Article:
Pesticide Broadcast

Stephen J. Toth, Jr., Pest Management Information Specialist
Wayne G. Buhler, Pesticide Education Specialist

Volume 12, Number 5, June 13, 2002


North Carolina State University Scientist Discovers Mosquito Repellent in Tomatoes

A substance produced by tomatoes repels mosquitoes and other insects more effectively and is safer than DEET, the chemical most commonly used in insect repellents, a North Carolina State University scientist has discovered.

Indeed, work by Dr. Michael Roe, William Neal Reynolds Distinguished Professor of Entomology at NC State, showed that the natural compound found in tomatoes is so effective at repelling insects that the university patented the substance. The patent describes how the substance may be used to repel insects.

The university has since licensed the right to produce the substance as an insect repellent to Insect Biotechnology Inc., a Durham company that specializes in developing and marketing biochemical insecticides. Funding for the research was provided in part by the National Science Foundation (NSF), the N.C. Biotechnology Center, the N.C. Agricultural Research Service, and Insect Biotechnology. Roe's research was also supported by university overhead receipts.

Roe and Insect Biotechnology Inc. officials believe the substance, which Insect Biotechnology is calling IBI-246, has the potential to replace DEET as the active ingredient in most insect repellents.

"People have been looking for a competitive product to DEET for 20 years," said Dr. John Bennett, chairman and CEO of Insect Biotechnology. "I think this is it."

DEET (short for N, N-diethyl-meta-toluamide) is a widely used chemical. The U.S. Department of Agriculture developed DEET for the Army in 1946. The federal Environmental Protection Agency has registered approximately 230 products containing DEET, and EPA estimates that one -third of the U.S. population uses DEET each year.

While the EPA has found that the normal use of DEET does not present a health concern to the general population, the use of products containing DEET has been associated with rashes, swelling and itching, eye irritation and, less frequently, slurred speech, confusion and seizures. Products with high concentrations of DEET are considered hazardous to children particularly, and the EPA no longer allows claims on labels of products containing DEET that the product is safe for children.

Recent research at Duke University with rats showed that frequent and prolonged use of DEET caused brain-cell death and behavioral changes in the animals.

Roe said that like DEET, IBI-246 repels insects effectively and, on the scale used by the EPA to gauge toxicity, is considered slightly safer. He said he discovered the repellent capacity of IBI-246 by accident.

"I was listening to a scientific presentation about protein mimics as a diet pill for the control of mosquito larvae," Roe said. He realized that the compounds being discussed were similar to a compound found in wild tomatoes that Roe and another NC State entomologist, Dr. George Kennedy, also a William Neal Reynolds Distinguished Professor, had studied a number of years earlier.

Roe and Kennedy had studied the compound, which apparently is part of the tomato's natural defenses against insects, to see if it might be used to control worms that eat tomatoes.

Roe revisited the compound and tested it as a mosquito repellent.

He found that it not only repelled mosquitoes, but ticks as well. Bennett said subsequent testing has shown that the substance also repels fleas, cockroaches, ants and biting flies, as well as insects that are agricultural pests such as aphids and thrips.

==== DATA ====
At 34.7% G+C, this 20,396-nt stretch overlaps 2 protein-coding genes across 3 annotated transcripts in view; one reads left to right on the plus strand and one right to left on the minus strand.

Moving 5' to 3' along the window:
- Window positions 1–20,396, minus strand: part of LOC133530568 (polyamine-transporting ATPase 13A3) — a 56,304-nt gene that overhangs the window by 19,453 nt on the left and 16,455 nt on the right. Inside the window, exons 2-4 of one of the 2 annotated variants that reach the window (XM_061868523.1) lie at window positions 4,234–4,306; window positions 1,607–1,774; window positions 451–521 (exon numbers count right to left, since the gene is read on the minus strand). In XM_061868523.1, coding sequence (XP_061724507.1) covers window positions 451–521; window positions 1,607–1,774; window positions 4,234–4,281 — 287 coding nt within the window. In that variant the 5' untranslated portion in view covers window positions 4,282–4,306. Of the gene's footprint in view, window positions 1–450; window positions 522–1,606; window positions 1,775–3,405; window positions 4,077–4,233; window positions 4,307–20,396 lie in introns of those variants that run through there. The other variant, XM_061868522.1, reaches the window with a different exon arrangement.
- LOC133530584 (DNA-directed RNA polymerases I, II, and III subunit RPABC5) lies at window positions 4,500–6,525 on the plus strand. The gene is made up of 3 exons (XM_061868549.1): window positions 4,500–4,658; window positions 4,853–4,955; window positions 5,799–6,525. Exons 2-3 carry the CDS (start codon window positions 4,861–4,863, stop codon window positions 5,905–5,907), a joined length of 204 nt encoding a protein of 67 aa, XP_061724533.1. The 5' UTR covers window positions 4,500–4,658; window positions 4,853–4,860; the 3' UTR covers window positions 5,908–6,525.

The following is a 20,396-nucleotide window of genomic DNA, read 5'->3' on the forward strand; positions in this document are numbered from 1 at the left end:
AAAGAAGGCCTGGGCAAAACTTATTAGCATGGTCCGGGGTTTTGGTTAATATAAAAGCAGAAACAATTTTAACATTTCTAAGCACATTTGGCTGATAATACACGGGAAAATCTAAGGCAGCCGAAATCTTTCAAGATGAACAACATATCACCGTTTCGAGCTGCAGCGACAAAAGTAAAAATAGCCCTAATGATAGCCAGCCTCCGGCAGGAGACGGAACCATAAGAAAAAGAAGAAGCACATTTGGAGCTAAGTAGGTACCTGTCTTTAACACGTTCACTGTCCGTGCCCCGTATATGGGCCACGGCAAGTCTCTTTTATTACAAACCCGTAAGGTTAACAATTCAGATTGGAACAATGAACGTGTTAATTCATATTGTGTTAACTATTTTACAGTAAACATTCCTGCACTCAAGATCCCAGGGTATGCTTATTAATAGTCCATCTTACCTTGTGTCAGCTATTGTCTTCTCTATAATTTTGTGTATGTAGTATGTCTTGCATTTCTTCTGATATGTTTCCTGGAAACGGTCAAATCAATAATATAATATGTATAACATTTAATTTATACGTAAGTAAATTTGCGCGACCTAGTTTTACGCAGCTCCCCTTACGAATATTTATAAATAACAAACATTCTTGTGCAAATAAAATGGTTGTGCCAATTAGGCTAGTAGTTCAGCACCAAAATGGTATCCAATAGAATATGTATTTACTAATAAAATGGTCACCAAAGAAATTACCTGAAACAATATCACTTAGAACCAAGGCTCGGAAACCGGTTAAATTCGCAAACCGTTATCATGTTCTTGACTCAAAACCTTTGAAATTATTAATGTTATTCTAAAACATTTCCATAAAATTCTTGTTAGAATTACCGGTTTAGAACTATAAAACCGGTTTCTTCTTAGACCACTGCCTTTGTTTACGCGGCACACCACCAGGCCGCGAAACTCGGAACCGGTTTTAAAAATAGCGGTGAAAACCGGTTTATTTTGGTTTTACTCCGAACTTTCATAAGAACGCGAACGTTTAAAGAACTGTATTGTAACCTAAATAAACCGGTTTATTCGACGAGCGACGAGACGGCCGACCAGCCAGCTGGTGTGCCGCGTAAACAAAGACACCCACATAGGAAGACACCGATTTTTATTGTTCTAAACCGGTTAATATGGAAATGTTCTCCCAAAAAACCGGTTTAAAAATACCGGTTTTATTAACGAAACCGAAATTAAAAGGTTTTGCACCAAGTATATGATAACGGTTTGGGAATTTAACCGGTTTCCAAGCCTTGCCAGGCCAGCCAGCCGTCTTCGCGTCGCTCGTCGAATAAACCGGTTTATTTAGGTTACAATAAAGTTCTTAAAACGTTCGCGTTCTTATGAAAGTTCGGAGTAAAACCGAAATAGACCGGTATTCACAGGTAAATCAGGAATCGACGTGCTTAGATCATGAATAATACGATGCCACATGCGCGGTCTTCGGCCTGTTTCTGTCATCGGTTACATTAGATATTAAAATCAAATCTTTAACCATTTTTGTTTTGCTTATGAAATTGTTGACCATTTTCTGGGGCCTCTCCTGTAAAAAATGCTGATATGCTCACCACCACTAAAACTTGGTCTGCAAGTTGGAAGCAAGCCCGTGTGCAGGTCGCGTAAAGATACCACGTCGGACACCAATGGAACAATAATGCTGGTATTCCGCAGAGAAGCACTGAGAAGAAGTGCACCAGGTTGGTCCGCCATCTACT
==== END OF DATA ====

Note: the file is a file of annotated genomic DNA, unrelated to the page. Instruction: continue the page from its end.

Roe said the compound is already used to make cosmetics, so its toxicity has already been studied.

"What this means is that the toxicology has been done, which is a big step toward commercialization," Roe said. "It's found in tomatoes, it's natural, it can be obtained organically, it's safe and it's at least as effective as DEET, all features that the public would want for a new-generation insect repellent."

Roe added, "With the concern about West Nile virus and Lyme disease - spread by mosquitoes and ticks, respectively - in the U.S. and with the threat of other diseases like malaria outside the United States, people need the personal protection of insect repellents. And what about the nuisance factor of mosquitoes, ticks and flies?"

Bennett added that the cost of producing IBI-246 is expected to be competitive to the production cost of DEET.

Bennett said Insect Biotechnology has applied to the EPA for approval to use IBI-246 as an insect repellent in several products. While it is impossible to tell how long the approval process will take, Bennett said he is hopeful IBI-246 will win EPA approval by the end of the year.

Source: North Carolina State University News Services, News Release, June 7, 2002



Recommendations for the use of chemicals are included in this publication as a covenience to the reader. The use of brand names and any mention or listing of commercial products or services in this publication does not imply endorsement by the North Carolina Cooperative Extension Service nor discrimination against similar products or services not mentioned. Individuals who use chemicals are responsible for ensuring that the intended use complies with current regulations and conforms to the product label. Be sure to obtain current information about usage and examine a current product label before applying any chemical. For assistance, contact an agent of the North Carolina Cooperative Extension Service in your county.

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Last modified on June 11, 2002 by Stephen J. Toth, Jr.

North Carolina State University North Carolina Cooperative Extension Service College of Agriculture and Life Sciences Department of Entomology Department of Horticultural Science